How to think about architectural knowledge on the job: Part 1
Have you ever thought about how you know what you know?
If you’ve followed a conventional educational path from school to university and have recently started working in an architect’s office, the chances are that you may not have given this much thought. In fact, many people never give this much thought!
And, you’ve probably made the reasonable assumption that your teachers knew what they were talking about and that what they taught you was correct. It may well have been. But how would you know?
The problem is that in an educational context, the people who teach you are usually the same people who assess you. In that sense, your education could be considered to be a closed system. You are being taught what you need to know in order to pass, and the only consequences of ‘not knowing something’ or ‘getting something wrong’ is that you don’t pass.
There are no external consequences other than obtaining a good degree or developing an impressive portfolio in order to obtain a job.
‘I've been making a list of the things they don't teach you at school.’
In a working environment, things are different. There are all sorts of consequences. These can range from impacts on your personal reputation or that of your practice, to impacts on clients, users and the wider public.
Why am I mentioning this?
Because the amount of knowledge that you need to acquire in order to be a successful architect is vast, and you will need to obtain it from a huge range of sources. Some of these sources will be trustworthy, some less so. In addition to this, the passage of time will render some of what you’ve learnt obsolete, so you will constantly need to refresh your knowledge. Some types of knowledge will be straightforward, while others will be more complex and difficult to grasp. In other words, its going to be an ongoing process, and how you manage that process is really important.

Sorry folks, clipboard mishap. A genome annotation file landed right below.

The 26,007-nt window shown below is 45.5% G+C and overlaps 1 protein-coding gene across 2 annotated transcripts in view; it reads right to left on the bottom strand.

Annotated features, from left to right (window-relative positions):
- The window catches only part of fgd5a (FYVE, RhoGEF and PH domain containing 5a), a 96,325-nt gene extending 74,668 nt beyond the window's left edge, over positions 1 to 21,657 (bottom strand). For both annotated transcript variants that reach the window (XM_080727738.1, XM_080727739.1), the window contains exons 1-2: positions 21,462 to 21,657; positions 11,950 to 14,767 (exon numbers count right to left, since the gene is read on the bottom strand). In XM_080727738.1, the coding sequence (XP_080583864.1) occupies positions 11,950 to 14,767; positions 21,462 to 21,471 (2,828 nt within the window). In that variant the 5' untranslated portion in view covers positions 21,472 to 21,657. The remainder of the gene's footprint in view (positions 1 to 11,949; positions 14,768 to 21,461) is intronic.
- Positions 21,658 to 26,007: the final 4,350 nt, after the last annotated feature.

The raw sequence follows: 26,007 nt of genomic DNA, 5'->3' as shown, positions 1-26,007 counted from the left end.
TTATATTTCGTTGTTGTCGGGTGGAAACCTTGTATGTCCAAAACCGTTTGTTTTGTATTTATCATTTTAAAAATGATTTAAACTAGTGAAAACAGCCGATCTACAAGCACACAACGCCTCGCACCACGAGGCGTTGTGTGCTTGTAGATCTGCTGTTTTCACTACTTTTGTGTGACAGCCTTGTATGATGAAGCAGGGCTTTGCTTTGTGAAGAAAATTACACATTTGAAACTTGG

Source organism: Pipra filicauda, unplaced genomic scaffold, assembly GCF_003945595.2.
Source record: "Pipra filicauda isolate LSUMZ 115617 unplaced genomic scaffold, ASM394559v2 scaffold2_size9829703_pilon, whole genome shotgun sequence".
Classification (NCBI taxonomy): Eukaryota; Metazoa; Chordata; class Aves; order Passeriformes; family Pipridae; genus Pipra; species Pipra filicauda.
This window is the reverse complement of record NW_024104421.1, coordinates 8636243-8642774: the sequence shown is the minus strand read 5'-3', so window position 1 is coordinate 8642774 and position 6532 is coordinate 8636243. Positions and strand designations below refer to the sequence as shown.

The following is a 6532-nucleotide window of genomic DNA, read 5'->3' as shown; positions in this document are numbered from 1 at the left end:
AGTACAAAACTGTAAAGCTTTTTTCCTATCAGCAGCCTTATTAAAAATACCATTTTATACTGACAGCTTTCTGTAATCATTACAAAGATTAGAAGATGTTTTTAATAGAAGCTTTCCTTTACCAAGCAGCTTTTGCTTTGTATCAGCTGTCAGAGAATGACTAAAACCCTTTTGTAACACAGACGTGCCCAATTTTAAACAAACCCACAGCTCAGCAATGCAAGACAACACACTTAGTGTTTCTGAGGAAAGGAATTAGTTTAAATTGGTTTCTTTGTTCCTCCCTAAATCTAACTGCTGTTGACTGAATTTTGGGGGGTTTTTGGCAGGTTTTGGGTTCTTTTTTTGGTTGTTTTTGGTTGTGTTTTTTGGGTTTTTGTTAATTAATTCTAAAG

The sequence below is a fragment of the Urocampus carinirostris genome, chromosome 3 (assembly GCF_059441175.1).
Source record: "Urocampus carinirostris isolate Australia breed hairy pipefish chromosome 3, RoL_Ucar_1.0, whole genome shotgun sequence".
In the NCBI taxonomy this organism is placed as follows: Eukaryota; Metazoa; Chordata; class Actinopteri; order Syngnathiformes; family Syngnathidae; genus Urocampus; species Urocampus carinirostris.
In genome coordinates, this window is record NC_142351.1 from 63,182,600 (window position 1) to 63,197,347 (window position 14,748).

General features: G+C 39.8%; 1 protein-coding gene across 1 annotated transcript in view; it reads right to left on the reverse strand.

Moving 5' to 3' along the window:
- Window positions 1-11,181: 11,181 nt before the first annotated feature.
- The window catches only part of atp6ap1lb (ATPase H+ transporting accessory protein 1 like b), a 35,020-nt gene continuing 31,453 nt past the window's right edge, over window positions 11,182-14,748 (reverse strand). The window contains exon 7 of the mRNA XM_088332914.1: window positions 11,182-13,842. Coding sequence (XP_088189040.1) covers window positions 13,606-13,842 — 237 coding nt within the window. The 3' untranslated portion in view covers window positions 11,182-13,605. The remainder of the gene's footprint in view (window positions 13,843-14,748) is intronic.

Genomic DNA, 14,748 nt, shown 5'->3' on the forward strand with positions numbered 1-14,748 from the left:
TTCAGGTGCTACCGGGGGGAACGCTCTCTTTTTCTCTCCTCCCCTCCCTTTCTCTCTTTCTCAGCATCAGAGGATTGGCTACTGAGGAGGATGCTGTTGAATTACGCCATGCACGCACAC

With respect to your knowledge and learning you will need to:
- Develop an appropriate level of caution.
- Know how and when to find things out for yourself.
- Establish who and what to trust.
- Be able to deal with uncertainty, ambiguity and an ever-changing world.
Here are a couple of examples of different types of knowledge that you will come across:
Example 1: Building terms
You will need to know the names of different parts of a building, for example: gable, transom, architrave, escutcheon, threshold.
Over time, you will come to know colloquial terms used on site for a range of things, for example: ‘muck’ (mortar), ‘sparky’ (electrician), ‘crusher run’ (a type of aggregate stone).
This is simple stuff. You either know the meaning of the term or you don’t. And if you don’t, you can look it up, or ask.
This kind of knowledge is important, but not critical. It will add to your reputation as an architect but a building is unlikely to fail as a result of you not knowing what something is called.
Example 2: Proportion
This is trickier.
Your ability to appreciate proportion is something that develops over time. You will continue to look at buildings and objects as always, but you will increasingly be able to determine the quality of their proportions. You will do this on your own and in conversation with other people. You will do it with reference to other people’s opinion, such as friends, colleagues or authority figures (the boss, an esteemed architecture critic or a big name architect).